Guide to Your Sheet Metal Fabrication Cost Options
Sheet metal fabrication creates durable parts ranging from one prototype to a high number of products. It is a good option for manufacturers as it is a cost-effective way to make your parts. However, since the process begins with a single flat metal sheet, extra design considerations may raise the part cost. Some of the features include selecting the right material, going for welding, and finishing options. Therefore, to save on part price, you should consider these sheet metal fabrications cost options.
Choosing The Right Sheet Metal Fabrication Material
The material cost has a big influence on the cost of a part. Some of the common sheet metal materials include copper, low carbon steel, stainless steel, and aluminum. They all have unique properties making them ideal for specific uses. These properties should be considered while making your design. Be sure to pick your material carefully. Also, select from the stock sizes to cut down on resizing cost.
How You Can Choose The Right Material For your Projects?
Does The Material Need Surface Treatment?
Some materials need extra processing to ensure functionality and longevity. For instance, carbon steel is known to corrode easily. You would likely invest in plating as the surface treatment option to prevent future corrosion of the part. The plating process may increase production time and cost. Therefore, you could pick galvanized steel that is pre-plated to save on sheet metal fabrication costs. It will avoid the need for surface treatment.
Choosing The Appropriate Welding Method
Welding is a common metal fabrication process that fuses to metal sheets together. It is important in making key design features. Therefore, selecting the right welding option affects the sheet metal fabrication cost. This depends on the weld type, location, and part functionality.
The available options to sheet metal fabrication include stitch, fillet ad tack welds. In terms of cost, the fillet weld is pricier. It is because it requires more precision and a constant bead to fuse two metal pieces. This might not be the most cost-effective option if you are ordering a working prototype that will still require a few modifications. To achieve a long fillet weld, a great alternative is using a stitch weld. It will serve the role of joining two pieces together at a lower cost.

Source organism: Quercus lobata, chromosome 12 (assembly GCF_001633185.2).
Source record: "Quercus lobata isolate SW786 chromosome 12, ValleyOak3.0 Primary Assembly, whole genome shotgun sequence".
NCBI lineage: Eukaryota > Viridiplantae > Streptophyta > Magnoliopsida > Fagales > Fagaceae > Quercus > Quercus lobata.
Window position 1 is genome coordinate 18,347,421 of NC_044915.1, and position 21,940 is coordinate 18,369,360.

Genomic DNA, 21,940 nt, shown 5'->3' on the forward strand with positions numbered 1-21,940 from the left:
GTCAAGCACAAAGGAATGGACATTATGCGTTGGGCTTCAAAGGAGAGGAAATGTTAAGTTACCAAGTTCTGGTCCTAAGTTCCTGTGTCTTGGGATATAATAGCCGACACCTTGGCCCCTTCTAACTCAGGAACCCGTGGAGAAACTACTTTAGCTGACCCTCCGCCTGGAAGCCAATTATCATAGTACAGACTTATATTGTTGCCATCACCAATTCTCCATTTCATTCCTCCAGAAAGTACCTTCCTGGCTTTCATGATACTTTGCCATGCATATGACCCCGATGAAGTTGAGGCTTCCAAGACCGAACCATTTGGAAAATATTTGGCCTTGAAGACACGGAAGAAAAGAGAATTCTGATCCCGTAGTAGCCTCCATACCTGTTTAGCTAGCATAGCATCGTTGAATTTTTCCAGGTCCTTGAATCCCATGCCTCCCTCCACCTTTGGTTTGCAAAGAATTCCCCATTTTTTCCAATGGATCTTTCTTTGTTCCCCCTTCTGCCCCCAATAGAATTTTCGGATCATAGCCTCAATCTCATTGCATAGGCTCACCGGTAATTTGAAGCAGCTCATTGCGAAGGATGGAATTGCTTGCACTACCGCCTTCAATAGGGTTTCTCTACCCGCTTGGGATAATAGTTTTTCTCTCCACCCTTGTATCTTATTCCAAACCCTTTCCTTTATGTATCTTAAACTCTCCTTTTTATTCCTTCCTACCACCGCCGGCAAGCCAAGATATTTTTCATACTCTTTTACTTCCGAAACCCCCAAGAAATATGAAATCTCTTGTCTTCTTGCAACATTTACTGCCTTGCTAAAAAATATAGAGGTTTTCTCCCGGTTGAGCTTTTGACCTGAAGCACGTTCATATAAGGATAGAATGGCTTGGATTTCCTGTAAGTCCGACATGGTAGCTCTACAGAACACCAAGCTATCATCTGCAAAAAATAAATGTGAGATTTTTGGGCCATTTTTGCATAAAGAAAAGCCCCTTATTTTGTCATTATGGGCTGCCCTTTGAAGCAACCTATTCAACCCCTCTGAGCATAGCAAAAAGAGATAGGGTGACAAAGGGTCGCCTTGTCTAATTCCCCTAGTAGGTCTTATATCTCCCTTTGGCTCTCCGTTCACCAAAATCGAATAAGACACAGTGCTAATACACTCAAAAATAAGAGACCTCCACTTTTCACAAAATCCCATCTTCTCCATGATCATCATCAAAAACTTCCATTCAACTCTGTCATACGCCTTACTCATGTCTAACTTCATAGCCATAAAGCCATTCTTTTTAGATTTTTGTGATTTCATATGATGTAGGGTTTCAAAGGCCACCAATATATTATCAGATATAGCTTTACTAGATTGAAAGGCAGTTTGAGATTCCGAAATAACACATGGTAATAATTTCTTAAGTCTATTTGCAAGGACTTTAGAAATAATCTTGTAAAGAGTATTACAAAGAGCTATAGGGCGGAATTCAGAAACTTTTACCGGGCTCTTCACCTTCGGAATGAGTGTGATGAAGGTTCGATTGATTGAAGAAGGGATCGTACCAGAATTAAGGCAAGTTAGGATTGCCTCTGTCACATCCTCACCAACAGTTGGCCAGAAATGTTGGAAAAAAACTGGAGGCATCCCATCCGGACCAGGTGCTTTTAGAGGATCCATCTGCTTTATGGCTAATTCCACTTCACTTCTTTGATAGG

Having complex welds significantly raises per part of metal fabrication costs. For instance, fusing corners using welding is complex. Rivets on the other hand are much more cost-effective and do the same task. Also, welding thin metal material adds the cost of risk. It is because the metal is more likely to distort due to the extreme heat. Metals ranging from less than 1 mm to 0.039 inches thick are in the thin category. Riveting is also usable in this category. It will ensure the maintenance of high-quality sheet metal parts.
Choosing Your Sheet Metal Finishing Options
There is a wide selection of metal finishing options. It all depends on how you would want your final product to look like. For instance, it could be a different texture on the metal or color. It could even be to protect your metal during application. The common finishing options include passivation, plating, and powder coating. Here are some of the reasons for choosing these finishing options.
Passivation removes surface contaminants from metal surfaces. It resembles plating by preventing corrosion of metal parts. We mostly use it in stainless steel parts finishing. Therefore, for parts using such material, factor it in the cost of your part price.
Plating reduces the chances of corrosion happening to your metal part. The options of plating include using zinc, black oxide, anodizing, and tin. Getting to know the benefits of each option. It will help in choosing that suits your part purpose without the need of changing your mind later.
It offers a durable hard finish on the metal surface from a range of colors. It also has an option of adding texture.
Other Options For Reducing Sheet Metal Fabrication Costs
- Maintain a uniform bend orientation. Bends in a similar plane should have the same orientation. This avoids the need for part reorientation during metal fabrication.
- Limit the use of tight tolerances. Tolerances should only be used on surfaces that have critical functions. More features with tolerances only increase the price of the part.
- Be simple in your fold design. An option is making simple angle bends that have a radius equal to or greater than the sheet thickness. This avoids inaccuracies with small bends on thick larger parts.
You should consider these options when designing your sheet metal parts. Especially, if you are keen on reducing part cost in your project budget. Here at Creatingway, we provide cost reduction solutions to suit your needs. Our dedicated team of metal fabrication engineers can assist in identifying effective ways of maximizing and cutting cost your part design. Contact Creatingway now for your metal fabrication services.
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